Everyone who participates in a Thinking Day gets to decide how to use it best for him or herself. To aid in that, I am on the phone bridge to answer questions, point out resources, and offer coaching and encouragement at the beginning, middle, and end of the day for Thinking Lab members.

The typical schedule is:

10:00 – 12:00 p.m. Eastern:  Opening Circle plus Q&A

2:00 – 3:00 p.m. Eastern:  Open Q&A

5:00 – 6:00 p.m. Eastern:  Open Q&A

5:45 p.m. Eastern:  Closing Circle

In between, I will check the Thinking Lab Forum, and give brief answers to questions raised there and possibly raise those questions in the live Q&A if there is time.

What makes or breaks this event for anyone is their choice of issue to work on.  I encourage Thinking Lab members to select the project or skill to work on ahead of time. They can email me in advance, so I can then suggest one of the self-study courses that would be most appropriate to help guide the work. Here’s the rough correspondence:

  • Plan a complex project: Go through Just in Time Planning
  • Stop procrastinating on a project: Go through Smarter Execution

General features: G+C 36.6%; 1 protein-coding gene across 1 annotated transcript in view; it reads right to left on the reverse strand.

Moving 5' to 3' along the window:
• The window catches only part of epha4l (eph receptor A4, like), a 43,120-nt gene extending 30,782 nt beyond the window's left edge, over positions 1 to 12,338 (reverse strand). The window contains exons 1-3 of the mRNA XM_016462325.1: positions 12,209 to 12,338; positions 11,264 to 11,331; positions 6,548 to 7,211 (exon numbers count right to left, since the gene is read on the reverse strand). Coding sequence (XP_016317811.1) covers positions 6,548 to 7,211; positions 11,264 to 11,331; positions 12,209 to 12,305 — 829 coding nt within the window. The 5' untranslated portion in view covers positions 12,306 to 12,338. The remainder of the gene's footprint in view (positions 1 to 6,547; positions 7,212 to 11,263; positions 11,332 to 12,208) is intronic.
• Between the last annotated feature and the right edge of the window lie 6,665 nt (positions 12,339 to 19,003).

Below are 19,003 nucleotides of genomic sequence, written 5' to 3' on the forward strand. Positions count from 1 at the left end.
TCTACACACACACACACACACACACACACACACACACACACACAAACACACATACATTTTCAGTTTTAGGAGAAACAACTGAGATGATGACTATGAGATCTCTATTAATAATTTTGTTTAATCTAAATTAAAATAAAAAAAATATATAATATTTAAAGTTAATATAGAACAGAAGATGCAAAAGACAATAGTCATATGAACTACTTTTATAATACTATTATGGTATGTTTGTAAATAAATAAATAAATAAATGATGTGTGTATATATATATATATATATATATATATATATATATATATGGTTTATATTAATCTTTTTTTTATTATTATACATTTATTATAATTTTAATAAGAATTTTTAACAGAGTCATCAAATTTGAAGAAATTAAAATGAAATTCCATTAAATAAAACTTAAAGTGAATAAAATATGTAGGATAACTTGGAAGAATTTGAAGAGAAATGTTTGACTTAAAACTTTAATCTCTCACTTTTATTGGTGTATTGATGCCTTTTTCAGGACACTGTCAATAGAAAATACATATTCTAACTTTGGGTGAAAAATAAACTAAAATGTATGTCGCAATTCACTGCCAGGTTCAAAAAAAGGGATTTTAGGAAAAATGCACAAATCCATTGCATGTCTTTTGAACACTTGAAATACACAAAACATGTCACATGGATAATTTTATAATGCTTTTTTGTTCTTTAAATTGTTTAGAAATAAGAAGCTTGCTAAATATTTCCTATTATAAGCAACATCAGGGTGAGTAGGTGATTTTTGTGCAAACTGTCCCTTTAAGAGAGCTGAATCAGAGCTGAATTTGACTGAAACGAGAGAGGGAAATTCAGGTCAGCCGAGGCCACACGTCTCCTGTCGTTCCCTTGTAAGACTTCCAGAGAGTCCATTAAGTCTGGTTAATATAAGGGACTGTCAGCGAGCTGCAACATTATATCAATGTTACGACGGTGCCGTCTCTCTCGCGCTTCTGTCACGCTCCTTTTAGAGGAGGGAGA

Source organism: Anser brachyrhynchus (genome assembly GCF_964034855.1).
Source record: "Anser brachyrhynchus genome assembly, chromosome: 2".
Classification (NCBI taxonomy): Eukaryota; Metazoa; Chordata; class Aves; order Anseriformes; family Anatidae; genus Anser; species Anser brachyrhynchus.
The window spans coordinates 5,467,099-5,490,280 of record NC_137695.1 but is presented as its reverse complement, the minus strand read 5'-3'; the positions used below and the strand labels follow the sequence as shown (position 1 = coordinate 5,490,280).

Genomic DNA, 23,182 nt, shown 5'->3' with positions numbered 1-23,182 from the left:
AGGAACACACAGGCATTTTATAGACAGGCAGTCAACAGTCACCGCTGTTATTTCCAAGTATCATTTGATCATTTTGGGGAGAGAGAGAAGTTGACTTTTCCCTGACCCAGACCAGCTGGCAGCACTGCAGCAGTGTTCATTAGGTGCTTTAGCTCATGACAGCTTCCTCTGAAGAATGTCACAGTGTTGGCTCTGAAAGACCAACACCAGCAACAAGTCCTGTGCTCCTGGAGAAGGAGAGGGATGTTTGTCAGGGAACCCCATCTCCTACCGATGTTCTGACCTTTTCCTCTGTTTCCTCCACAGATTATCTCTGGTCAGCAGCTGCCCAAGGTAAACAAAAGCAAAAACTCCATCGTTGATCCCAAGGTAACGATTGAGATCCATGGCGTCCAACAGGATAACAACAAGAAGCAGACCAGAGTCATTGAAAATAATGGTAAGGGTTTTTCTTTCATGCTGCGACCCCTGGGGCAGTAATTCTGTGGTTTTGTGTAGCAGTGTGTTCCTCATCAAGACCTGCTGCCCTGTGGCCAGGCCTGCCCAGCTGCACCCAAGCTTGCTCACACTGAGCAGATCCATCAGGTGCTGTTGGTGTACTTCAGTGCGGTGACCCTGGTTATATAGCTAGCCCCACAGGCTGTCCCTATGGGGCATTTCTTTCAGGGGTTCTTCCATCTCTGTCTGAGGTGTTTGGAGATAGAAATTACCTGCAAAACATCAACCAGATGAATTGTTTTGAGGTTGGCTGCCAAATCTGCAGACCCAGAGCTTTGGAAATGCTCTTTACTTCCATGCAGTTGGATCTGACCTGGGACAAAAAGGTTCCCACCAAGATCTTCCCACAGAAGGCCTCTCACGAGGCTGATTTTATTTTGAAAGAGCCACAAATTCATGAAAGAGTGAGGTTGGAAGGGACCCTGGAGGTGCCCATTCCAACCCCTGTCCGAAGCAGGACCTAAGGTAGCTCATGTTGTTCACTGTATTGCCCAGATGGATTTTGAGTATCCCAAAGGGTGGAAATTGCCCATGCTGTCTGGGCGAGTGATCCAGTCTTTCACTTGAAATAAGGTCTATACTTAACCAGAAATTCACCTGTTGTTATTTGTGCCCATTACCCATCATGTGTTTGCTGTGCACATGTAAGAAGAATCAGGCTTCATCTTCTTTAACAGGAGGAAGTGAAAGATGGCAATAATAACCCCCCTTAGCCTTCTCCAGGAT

• Write something: Go through the Non-Fiction Writing Course
  • Solidify your general skills: Go through Tap Your Own Brilliance or Making Thinking Tactics Second Nature
  • Improve your time management: Go through Evolving a Scheduling Infrastructure
  • Improve your precision: Condensation

Thinking Lab members can navigate to these courses from the Self-Study contents page and find detailed descriptions of each on the course page.

Would you like to join me on the next Thinking Day? Read more about all of the benefits of the Thinking Lab here:


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Next Class

Topic: Tools for Sticking to the Day’s Plan

Tuesday, January 28, 2020
3:00 – 4:00 p.m. Eastern plus 15 minute Q&A
(12:00 noon PT, 1:00 p.m. MT, 2:00 p.m. CT)

As part of my transition from solopreneur to entrepreneur, I am developing a skill I have never before mastered: how to stick to the day’s plan.